Tuesday, November 6, 2012

L'Aquila Earthquake Scientists - Rightly Convicted?

The opprobrium over the conviction and jailing of the L'Aquila earthquake scientists seems to have been nearly universal in the scientific community, which seems to be convinced that science itself has been put on the dock. However, a friend who is on the science faculty at L'Aquila opines that the convictions were RIGHT, as they were due to failure to communicate risk, rather than the failure of science. Apparently the Risk Committee met, then left without communicating anything themselves (they left it to a non-scientist, who apparently told people to go and drink some wine). While Italy has a proud tradition of ignoring science, this case does not seem to cleanly fit into that category and I think the AAAS, Nature etc maybe rushed too quickly in their condemnations of the judgement.  That doesn't mean I'm in favor of the severity, though. The jail sentences certainly smack of scapegoating  and the general public may not be able to tell the difference between condemning communication failure and condemning science itself.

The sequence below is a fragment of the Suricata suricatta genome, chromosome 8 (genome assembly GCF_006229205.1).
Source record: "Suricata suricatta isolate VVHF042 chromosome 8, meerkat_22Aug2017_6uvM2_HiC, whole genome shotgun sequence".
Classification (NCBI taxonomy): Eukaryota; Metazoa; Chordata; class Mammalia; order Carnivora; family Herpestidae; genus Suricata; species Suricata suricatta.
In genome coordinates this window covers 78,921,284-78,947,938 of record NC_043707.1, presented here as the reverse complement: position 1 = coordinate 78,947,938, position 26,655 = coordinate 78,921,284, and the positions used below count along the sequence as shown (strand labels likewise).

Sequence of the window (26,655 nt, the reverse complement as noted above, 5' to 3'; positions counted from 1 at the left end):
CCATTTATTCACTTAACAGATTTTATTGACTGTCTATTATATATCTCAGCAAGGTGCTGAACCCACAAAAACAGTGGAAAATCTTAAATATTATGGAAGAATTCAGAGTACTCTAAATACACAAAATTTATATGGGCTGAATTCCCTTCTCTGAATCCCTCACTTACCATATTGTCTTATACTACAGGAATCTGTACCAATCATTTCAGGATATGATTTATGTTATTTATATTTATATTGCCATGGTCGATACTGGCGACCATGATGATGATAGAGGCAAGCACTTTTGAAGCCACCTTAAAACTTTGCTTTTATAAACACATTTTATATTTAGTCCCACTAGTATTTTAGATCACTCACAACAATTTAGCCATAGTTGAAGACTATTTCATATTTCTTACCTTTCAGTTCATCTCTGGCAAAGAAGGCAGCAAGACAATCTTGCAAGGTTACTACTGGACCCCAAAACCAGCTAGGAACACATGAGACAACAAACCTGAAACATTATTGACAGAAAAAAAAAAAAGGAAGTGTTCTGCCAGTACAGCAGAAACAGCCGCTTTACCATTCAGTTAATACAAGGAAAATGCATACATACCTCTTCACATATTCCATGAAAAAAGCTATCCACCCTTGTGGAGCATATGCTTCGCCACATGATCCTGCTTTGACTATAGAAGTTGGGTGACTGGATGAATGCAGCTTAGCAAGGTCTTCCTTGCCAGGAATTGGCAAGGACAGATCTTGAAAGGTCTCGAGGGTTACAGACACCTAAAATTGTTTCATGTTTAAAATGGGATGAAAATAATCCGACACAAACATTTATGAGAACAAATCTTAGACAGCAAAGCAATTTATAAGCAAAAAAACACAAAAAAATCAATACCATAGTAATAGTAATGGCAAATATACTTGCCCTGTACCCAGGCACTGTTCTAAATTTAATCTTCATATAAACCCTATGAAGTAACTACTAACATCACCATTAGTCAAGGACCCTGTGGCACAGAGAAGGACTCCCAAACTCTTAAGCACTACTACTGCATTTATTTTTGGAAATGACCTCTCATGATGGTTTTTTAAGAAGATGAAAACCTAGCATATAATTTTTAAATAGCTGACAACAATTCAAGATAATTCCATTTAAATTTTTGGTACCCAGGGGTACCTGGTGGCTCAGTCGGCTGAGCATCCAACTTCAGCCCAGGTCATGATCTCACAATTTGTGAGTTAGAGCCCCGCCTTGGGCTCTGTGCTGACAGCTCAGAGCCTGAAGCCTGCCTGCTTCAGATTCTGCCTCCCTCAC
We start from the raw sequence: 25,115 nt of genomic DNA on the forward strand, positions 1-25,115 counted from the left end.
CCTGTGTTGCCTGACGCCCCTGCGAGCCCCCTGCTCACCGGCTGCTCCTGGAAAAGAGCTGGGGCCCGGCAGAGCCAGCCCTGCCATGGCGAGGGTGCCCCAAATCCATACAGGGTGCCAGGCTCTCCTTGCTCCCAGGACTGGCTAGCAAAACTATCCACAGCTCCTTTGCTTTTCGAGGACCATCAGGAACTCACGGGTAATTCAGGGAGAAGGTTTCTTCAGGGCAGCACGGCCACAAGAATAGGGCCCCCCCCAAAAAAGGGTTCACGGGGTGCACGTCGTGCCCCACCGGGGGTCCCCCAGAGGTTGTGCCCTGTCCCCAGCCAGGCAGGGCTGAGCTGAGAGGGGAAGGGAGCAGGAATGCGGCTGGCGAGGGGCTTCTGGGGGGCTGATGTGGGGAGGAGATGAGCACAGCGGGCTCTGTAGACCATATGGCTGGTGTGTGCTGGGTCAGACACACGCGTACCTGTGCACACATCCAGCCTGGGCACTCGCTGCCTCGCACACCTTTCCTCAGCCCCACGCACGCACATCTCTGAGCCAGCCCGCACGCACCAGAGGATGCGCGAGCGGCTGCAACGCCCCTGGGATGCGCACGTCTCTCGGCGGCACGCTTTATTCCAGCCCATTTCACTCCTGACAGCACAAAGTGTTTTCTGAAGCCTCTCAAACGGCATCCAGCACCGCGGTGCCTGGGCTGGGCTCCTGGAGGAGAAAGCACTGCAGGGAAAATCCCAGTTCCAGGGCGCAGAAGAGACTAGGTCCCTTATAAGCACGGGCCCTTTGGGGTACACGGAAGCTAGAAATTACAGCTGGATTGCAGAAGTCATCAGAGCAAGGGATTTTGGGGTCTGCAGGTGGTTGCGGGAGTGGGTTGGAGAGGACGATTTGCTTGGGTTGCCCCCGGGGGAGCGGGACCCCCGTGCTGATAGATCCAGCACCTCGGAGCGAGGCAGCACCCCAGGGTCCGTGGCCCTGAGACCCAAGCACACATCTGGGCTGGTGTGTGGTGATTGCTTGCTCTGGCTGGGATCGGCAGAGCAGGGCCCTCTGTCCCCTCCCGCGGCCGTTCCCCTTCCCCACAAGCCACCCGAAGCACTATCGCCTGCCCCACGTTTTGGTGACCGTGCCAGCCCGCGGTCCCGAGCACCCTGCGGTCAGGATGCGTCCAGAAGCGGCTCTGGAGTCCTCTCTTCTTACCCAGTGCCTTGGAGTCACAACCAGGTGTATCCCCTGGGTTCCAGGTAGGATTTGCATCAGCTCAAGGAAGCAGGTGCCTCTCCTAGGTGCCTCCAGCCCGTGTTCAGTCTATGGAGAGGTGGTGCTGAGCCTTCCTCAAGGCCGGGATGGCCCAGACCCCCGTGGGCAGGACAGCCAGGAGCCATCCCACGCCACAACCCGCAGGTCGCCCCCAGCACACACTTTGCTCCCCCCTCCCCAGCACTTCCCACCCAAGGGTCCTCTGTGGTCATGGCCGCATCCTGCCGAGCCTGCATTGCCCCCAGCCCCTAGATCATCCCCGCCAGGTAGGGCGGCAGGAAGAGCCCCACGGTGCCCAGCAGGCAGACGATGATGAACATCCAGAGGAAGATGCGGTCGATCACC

NOT a voter.

Jeremy Smith's friends on Facebook are all flagging themselves as "I am a voter".
So here's my Facebook response:

"Jeremy Smith is NOT a voter, and has not been for 28 years. The reason he has not voted is that Jeremy has not been allowed to become a citizen anywhere other than the UK despite having spent ten years in one country (France), eight in the second (Germany) and now ten in the third (USA).  During that time he paid a lot of taxes to governments that did not represent him.  In contrast, he has paid nothing to the UK government, whose policies he had the right to vote upon even for fifteen years after having left the country, until the ultimate, global revocation of his right to suffrage.

Ten years must be considered to be rather long for a  'visit' and so Jeremy hesitates to think of himself as a 'visitor'.  Rather,  Jeremy thinks that if somebody lives and pays taxes in a country then they should vote there, and not according to some arbitrary definition of citizenship."